Several long-range forecasts suggest Californians should brace for another dry fall and winter, following three consecutive years of drought that have already taken a heavy toll on the state’s water supplies and amplified wildfire conditions.
Houseboats float on New Melones Reservoir, which is far below the normal water level. Maggie Beck / Union Democrat, Copyright 2014.
Any rainfall from an anticipated weak El Niño weather pattern likely will not be enough to break the current drought’s grip on the state, according to AccuWeather, a Pennsylvania-based weather prediction company.
Other forecasts also predict low rainfall and above-average temperatures through the rest of the year and into 2015.
The National Weather Service is predicting a 65 percent chance that a weak El Niño weather pattern will hit California this fall. Many are hoping this will at least bring some relief to the southern portion of the state, which typically receives more rain during El Niños than the northern and central regions.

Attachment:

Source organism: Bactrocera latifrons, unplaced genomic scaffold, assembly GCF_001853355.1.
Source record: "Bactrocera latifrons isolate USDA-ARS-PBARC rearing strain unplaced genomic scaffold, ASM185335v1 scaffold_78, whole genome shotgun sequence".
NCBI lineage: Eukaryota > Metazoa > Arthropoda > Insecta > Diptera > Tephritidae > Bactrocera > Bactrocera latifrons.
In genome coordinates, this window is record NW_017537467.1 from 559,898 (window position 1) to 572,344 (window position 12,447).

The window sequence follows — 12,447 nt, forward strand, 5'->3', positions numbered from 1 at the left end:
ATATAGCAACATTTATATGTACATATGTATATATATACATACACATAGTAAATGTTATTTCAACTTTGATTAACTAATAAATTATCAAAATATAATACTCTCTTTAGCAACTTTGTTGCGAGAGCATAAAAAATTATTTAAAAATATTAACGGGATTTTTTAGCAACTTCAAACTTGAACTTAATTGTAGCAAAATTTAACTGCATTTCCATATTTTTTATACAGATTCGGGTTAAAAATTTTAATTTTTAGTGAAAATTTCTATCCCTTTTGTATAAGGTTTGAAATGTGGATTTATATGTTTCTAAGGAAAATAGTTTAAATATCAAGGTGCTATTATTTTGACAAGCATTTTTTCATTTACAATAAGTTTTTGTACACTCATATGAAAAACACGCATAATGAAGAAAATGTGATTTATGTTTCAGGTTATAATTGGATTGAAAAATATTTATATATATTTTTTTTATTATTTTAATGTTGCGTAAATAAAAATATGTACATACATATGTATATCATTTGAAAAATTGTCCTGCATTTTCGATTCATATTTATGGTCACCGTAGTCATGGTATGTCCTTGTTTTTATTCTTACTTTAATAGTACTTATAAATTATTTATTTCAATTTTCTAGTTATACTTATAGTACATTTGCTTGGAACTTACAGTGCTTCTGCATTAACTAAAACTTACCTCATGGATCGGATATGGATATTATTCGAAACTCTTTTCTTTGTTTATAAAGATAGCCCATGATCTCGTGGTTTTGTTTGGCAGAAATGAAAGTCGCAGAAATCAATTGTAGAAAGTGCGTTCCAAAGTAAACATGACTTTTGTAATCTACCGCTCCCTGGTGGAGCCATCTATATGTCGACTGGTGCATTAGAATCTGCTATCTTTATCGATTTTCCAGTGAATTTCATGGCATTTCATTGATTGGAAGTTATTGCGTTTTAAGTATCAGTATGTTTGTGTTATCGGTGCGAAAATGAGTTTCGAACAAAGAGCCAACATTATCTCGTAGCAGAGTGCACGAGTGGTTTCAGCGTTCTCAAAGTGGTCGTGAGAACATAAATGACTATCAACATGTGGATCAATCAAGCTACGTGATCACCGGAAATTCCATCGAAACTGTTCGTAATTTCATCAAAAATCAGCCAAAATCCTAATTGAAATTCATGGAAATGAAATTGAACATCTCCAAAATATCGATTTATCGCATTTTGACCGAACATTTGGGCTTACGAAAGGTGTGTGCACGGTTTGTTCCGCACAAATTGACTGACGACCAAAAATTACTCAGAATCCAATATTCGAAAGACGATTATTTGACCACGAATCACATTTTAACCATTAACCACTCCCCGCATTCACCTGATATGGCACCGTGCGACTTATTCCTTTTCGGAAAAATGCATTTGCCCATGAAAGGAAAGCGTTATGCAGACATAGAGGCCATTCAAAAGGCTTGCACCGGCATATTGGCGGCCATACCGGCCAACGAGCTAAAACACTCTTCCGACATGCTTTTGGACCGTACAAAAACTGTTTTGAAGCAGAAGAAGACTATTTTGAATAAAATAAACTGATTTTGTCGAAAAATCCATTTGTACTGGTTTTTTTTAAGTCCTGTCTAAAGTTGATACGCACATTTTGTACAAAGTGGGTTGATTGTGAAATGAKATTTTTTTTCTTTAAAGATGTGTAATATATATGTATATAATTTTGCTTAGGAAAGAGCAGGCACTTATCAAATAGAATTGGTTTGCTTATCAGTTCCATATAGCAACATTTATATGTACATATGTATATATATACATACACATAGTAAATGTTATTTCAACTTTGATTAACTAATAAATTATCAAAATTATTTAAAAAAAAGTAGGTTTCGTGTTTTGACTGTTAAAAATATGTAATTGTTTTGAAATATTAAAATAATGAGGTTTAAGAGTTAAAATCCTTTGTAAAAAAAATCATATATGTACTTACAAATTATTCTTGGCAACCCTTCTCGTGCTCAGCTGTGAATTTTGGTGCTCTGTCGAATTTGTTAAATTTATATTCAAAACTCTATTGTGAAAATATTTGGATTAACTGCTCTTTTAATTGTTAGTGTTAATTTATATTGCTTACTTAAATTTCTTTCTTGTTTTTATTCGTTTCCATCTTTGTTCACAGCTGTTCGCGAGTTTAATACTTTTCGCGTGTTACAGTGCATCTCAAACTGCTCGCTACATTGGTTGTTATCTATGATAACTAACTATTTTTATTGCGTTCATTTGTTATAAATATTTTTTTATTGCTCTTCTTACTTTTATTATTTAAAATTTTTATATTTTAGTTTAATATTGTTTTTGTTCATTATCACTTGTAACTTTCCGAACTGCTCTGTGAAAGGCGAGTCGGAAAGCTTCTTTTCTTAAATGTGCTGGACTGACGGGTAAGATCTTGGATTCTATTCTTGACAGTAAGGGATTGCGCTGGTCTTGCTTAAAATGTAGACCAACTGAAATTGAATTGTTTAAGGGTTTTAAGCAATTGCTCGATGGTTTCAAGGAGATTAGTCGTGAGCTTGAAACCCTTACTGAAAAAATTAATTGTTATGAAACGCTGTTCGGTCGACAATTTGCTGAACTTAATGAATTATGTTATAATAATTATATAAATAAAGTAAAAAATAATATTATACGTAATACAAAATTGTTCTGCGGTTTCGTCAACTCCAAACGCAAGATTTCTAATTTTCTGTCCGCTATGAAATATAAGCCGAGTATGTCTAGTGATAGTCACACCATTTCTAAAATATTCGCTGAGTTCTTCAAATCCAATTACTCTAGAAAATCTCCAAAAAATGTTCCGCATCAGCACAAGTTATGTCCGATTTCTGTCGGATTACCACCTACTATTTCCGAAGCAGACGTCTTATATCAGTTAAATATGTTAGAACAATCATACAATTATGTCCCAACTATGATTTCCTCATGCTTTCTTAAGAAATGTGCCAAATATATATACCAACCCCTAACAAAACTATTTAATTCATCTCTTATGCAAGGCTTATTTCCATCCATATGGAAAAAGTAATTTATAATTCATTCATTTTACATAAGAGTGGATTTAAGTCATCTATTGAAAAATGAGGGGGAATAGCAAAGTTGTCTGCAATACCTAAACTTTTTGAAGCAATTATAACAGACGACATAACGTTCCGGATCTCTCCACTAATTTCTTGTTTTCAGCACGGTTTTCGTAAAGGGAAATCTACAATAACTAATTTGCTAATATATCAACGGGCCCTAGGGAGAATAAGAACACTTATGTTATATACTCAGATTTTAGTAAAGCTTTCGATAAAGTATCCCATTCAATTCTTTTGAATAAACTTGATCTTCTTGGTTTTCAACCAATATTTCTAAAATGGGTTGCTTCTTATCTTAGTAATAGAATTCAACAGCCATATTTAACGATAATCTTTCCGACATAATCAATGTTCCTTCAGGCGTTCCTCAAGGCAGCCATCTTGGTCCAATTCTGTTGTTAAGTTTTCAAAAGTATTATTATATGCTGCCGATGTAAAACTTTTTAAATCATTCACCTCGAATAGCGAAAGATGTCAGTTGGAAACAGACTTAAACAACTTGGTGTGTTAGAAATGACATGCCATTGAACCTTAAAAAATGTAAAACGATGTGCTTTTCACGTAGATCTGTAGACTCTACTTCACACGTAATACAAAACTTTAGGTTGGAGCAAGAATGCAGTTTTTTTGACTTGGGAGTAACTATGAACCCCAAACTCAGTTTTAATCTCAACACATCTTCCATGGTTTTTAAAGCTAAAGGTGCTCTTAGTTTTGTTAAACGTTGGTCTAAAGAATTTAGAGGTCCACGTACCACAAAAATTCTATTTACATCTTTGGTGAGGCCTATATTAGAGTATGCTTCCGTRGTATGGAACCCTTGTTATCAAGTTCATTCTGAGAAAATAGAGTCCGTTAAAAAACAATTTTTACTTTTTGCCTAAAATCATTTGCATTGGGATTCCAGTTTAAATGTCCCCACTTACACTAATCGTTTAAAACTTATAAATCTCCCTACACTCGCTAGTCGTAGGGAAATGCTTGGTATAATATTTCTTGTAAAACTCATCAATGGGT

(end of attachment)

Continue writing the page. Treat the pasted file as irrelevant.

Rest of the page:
An El Niño cycle generally occurs every three to seven years when trade winds weaken in the Pacific Ocean and cause water temperatures to increase in the eastern part of the ocean. This can change the distribution of high and low pressure in the atmosphere, resulting in the jetstream over North America dipping south to bring severe weather across the southern U.S.
However, AccuWeather lead long-range forecaster Paul Pastelok warned against counting on a weak El Niño to bring enough moisture to reverse the damage caused by three years of drought.
“We’ve noticed that weak El Niños don’t always bring beneficial rains to Southern California,” he said. “They probably are not going to get enough rain at this point to deal with the drought — they will get some but not nearly enough.”
Furthermore, El Niños can also create a split in the jet stream into western Canada and leave much of Northern California and the Pacific Northwest “fairly dry,” according to AccuWeather.
“Northern California will have a tough time,” Pastelok said. “Fronts will tend to weaken heading into the West Coast, so they might not get the full blast of moisture.”
For the complete story, see the Aug. 22 edition of The Union Democrat.